In programming, an object is simply a 'thing'. I know, I know...how can you define something as a 'thing'. Well, let's think about it - What do 'things' have? Attributes, right? Let's take a Song for example. A song has attributes! It has a Title, an Artist, a Genre, etc. How about a Dog - A dog has four legs, a color, a name, an owner, and a breed. Though there are millions Dogs with countless names, owners, etc, the one thing that ties them all together are the very fact that every single one can be described as a Dog. Although this may seem like a not-very informative explanation, these types of examples are what ultimately made me understand Object-oriented programing. The set of activities that an object can perform is an Object's behavior. A dog can bark, wag it's tail, sit, and even shake if it's owner trains them. In the same way, a programmer can create an object and teach it tricks in order to achieve certain goals. In Ruby(my first programming language), EVERYTHING is an object. This means that every piece of code you encounter can perform certain tricks at your command, some are built into Ruby while others can be created at your disposal. Let's look at a common element in programming, a simple string. As you can see, after the string is defined, I'm able to call different 'methods' or functions on the string I created. Ruby has several built in methods on common objects(ie strings, integers, arrays, and hashes.
  • Hello pytest-play!
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  • Nikola v8.0.2 is out!
    Nikola is a static site and blog generator, written in Python. It can use Mako and Jinja2 templates, and input in many popular markup formats, such as reStructuredText and Markdown — and can even turn Jupyter Notebooks into blog posts! It also supports image galleries, and is multilingual. Nikola is flexible, and page builds are extremely fast, courtesy of doit (which is rebuilding only what has been changed).
  • Mu!
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  • Reasons Mitogen sucks
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  • The North Star of PyCascades, core Python developer Mariatta Wijaya, receives the 2018 Q3 Community Service Award
    At Montreal PyCon 2015, Guido Van Rossum delivered the closing keynote during which Guido issued a public ask, “I want at least two female Python core developers in the next year ... and I will try to train them myself if that's what it takes. So come talk to me." Consequently, Mariatta did just that, she reached out to Guido after PyCon 2016 to learn more about starting in Python core development. Mariatta recalls, “I hadn’t contributed to open source [yet] and I wanted to know how to start”. Guido recommended some ways for Mariatta to start including reviewing the dev guide, looking at open issues and joining and introducing herself on the Python dev mailing list .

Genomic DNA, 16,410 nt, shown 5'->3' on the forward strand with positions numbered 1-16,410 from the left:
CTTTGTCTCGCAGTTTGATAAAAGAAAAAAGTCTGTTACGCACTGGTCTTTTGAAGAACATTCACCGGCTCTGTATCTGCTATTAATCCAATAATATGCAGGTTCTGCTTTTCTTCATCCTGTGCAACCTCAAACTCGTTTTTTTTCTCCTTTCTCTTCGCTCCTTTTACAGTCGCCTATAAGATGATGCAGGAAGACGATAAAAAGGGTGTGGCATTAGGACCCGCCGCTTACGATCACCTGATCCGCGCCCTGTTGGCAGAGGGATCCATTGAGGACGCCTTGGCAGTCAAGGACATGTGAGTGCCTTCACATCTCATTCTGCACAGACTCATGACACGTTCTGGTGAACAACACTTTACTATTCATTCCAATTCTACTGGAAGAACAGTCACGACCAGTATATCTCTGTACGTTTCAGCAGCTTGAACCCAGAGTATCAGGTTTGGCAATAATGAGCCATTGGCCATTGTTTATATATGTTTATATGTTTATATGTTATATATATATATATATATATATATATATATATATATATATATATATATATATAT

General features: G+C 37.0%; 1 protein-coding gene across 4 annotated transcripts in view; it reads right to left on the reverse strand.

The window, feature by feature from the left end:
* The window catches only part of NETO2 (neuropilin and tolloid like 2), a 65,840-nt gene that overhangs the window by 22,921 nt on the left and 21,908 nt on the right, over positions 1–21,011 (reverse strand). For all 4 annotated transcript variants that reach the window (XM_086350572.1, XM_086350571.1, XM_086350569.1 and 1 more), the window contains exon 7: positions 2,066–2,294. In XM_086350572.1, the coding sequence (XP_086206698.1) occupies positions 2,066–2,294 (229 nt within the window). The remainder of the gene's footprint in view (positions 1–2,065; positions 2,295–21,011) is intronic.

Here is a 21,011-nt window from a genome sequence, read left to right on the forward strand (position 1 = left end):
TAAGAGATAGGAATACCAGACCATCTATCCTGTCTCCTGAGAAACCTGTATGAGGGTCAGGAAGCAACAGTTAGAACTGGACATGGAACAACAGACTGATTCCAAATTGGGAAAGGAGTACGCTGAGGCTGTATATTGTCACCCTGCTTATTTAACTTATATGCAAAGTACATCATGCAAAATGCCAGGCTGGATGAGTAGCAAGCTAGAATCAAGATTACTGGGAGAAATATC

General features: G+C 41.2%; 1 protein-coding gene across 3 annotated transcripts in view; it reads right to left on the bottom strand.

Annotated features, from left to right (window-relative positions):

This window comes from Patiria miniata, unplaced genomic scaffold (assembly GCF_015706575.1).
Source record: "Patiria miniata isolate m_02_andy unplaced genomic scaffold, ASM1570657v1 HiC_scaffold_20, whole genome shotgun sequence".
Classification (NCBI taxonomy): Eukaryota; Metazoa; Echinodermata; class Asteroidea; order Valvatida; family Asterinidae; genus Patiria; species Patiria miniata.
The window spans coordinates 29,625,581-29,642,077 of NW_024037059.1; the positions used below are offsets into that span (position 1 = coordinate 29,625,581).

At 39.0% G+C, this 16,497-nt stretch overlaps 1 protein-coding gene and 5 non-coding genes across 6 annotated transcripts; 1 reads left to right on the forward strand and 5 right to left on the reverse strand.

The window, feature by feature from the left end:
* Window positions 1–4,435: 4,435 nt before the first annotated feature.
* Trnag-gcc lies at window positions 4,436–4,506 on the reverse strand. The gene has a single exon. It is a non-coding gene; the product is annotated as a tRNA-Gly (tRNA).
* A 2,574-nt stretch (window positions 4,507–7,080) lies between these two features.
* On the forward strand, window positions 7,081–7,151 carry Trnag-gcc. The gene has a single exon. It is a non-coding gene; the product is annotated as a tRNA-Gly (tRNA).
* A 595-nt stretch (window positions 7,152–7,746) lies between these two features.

• Episode #118: Better Python executable management with pipx

NVIDIA: GTX 1660 and Linux

  • NVIDIA have released the 418.43 driver, includes support for the just released GeForce GTX 1660
    Two bits of NVIDIA news for you today, not only have they released a new stable driver, they've also put out their latest GPU with the GTX 1660. First up, the new stable driver 418.43 is out which you can find here. It follows on from the 418.30 beta driver, released last month. The big new feature of the driver is initial support for G-SYNC Compatible monitors! So those of you with a FreeSync monitor should be able to use it (if you weren't already using the beta driver). This new driver also adds in support for the just released GeForce GTX 1660 Ti, the GeForce RTX 2070 with Max-Q Design and the GeForce RTX 2080 with Max-Q Design. There's also NVIDIA optical flow support, NVIDIA Video Codec SDK 9.0, support for stereo presentation in Vulkan and more.
  • NVIDIA 418.43 Stable Linux Driver Released, Includes GTX 1660 Ti Support
    As expected given today's GeForce GTX 1660 Ti launch, NVIDIA has released a new Linux graphics driver supporting the 1660 Ti as well as the RTX 2070 with Max-Q Design and RTX 2080 with Max-Q Design, among other changes. This is actually the first stable release in the NVIDIA 418 series for Linux users and succeeds last month's NVIDIA 418.30 Linux driver beta. Most of the changes in today's NVIDIA 418.43 driver release were previously found in the 418.30 version, just now made official with this stable driver debut plus adding in the NVIDIA GeForce GTX 1660 Ti graphics card support.
  • NVIDIA 390.116 Legacy & 410.104 Long-Lived Linux Drivers Released
    In addition to NVIDIA christening the 418 driver series as stable today with the GeForce GTX 1660 Ti release, they also issued updates for their 390 legacy driver series as well as the 410 long-lived driver release series. The NVIDIA 390.116 driver is out for those still using NVIDIA Fermi graphics cards on Linux. This update is the first in a while and has a number of fixes to the Linux driver, on the FreeBSD side there is now 12.0 support, support for the Linux 5.0 kernel, X.Org Server 1.20 fixes, and other random fixes collected in the past few months. For those using this NVIDIA legacy driver can find out more information via this DevTalk thread.
  • GeForce GTX 1660 Ti Launch Today - Supported By The NVIDIA Linux Driver, No Nouveau Yet
    After weeks of leaks, the GeForce GTX 1660 Ti is expected to be formally announced in just a few hours. This is a ~$300 Turing graphics card but without any ray-tracing support as so far has been common to all Turing graphics cards. The GTX 1600 series family is expected to expand as well in the weeks ahead.

Betty – A Friendly Interface For Your Linux Command Line

All Linux experts might already know this statement “Command line mode is more powerful than GUI” but newbies are scared about CLI. Don’t think that working on Linux CLI is difficult as everything is opensource nowadays and you can get it in online whatever you want. If you have any doubt just google it and you will get many suggestion, select the suitable one and move forward. If you are looking for some virtual assistant tool instead of google. Yes, there is a tool is available for this and the tool name is Betty which helps you to get the information right from your terminal. Do you want to try? if so, go through the entire article for details. Read more